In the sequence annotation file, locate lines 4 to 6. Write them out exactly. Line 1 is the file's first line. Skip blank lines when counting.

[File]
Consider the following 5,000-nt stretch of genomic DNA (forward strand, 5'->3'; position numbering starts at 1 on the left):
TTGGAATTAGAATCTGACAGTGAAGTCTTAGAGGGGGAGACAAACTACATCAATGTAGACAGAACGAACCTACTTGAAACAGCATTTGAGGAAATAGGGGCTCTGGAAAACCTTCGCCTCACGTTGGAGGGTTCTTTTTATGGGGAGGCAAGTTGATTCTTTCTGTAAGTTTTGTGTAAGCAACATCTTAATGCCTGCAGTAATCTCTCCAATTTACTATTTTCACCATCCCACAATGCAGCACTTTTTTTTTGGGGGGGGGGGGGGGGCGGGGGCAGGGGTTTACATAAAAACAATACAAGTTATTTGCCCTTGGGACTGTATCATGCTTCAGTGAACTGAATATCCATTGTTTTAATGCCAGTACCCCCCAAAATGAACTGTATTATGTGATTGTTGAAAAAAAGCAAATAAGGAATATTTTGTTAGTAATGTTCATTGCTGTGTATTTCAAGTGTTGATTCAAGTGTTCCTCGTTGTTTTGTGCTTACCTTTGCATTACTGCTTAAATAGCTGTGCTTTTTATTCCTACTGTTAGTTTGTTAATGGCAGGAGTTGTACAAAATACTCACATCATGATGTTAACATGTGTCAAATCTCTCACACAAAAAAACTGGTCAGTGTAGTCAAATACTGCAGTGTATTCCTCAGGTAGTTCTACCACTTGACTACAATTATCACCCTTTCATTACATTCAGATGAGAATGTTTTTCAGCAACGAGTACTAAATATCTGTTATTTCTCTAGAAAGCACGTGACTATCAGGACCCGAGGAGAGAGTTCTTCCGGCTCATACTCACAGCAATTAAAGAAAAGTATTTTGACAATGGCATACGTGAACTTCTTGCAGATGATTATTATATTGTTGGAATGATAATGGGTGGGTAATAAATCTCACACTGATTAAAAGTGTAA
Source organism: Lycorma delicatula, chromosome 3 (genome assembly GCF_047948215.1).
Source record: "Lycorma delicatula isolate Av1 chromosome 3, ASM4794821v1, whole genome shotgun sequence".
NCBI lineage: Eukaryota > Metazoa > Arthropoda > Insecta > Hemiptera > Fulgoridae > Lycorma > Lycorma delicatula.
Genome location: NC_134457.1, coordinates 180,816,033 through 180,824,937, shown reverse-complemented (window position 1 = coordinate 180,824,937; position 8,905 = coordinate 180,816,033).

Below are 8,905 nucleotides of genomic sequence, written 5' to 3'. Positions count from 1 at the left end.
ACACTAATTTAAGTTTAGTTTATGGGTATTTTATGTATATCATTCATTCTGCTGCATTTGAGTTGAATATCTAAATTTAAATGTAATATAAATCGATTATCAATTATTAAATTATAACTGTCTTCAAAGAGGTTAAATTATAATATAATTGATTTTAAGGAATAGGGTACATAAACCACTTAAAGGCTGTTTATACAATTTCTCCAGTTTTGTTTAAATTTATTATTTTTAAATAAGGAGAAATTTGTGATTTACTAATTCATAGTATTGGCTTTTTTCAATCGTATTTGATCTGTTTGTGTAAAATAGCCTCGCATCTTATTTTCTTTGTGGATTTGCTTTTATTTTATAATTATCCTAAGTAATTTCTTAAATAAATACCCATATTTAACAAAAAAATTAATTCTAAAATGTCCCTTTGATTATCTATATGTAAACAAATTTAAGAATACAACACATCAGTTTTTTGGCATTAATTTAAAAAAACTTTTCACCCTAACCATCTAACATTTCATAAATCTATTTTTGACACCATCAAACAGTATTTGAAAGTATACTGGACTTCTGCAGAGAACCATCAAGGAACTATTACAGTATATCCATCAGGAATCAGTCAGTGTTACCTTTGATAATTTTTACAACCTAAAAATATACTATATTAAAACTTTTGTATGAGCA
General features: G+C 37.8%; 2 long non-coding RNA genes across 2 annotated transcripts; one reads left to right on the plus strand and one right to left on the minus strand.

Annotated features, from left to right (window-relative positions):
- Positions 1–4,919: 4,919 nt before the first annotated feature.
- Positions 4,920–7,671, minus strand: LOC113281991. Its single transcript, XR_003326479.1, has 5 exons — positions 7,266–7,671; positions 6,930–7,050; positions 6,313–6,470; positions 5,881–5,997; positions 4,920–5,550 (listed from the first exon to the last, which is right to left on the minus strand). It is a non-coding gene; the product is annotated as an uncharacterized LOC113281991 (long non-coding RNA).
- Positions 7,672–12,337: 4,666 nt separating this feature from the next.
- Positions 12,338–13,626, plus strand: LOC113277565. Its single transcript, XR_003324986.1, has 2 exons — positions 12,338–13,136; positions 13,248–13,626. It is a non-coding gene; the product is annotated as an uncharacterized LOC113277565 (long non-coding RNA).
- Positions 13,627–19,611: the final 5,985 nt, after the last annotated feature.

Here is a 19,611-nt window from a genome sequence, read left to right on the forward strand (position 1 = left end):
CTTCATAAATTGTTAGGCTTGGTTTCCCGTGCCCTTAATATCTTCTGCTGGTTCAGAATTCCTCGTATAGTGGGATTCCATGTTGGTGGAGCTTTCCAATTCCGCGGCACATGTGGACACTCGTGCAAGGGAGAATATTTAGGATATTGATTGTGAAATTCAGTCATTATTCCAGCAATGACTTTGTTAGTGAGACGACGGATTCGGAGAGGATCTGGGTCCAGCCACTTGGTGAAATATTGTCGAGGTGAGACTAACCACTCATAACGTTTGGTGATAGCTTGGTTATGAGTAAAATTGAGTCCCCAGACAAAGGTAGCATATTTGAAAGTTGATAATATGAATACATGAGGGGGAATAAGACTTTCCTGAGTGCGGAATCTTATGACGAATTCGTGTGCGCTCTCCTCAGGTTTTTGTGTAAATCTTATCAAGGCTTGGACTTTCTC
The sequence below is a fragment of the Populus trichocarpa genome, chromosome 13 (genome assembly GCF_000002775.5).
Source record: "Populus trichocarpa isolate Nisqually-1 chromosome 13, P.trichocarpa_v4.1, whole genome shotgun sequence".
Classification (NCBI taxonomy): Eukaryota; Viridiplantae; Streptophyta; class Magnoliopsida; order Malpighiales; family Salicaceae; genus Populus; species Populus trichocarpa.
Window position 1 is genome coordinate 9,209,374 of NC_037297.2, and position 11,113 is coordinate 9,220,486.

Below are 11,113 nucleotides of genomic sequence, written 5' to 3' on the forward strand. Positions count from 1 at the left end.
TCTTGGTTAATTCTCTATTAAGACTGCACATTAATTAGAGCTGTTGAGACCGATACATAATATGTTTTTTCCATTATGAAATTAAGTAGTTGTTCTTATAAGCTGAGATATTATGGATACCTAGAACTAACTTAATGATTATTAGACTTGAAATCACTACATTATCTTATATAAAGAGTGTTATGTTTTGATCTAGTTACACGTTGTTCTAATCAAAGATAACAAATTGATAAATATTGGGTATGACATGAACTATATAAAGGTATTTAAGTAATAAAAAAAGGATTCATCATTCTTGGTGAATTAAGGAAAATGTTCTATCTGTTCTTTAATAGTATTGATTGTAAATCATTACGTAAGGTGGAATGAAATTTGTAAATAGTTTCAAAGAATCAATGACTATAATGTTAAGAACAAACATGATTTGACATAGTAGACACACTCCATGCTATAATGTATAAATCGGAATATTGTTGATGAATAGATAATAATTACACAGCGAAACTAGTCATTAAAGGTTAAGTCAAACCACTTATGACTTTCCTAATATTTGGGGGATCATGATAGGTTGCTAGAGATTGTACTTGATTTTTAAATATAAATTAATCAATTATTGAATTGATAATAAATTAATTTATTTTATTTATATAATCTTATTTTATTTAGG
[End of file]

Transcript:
Source record: "Lycorma delicatula isolate Av1 chromosome 3, ASM4794821v1, whole genome shotgun sequence".
NCBI lineage: Eukaryota > Metazoa > Arthropoda > Insecta > Hemiptera > Fulgoridae > Lycorma > Lycorma delicatula.
Genome location: NC_134457.1, coordinates 180,816,033 through 180,824,937, shown reverse-complemented (window position 1 = coordinate 180,824,937; position 8,905 = coordinate 180,816,033).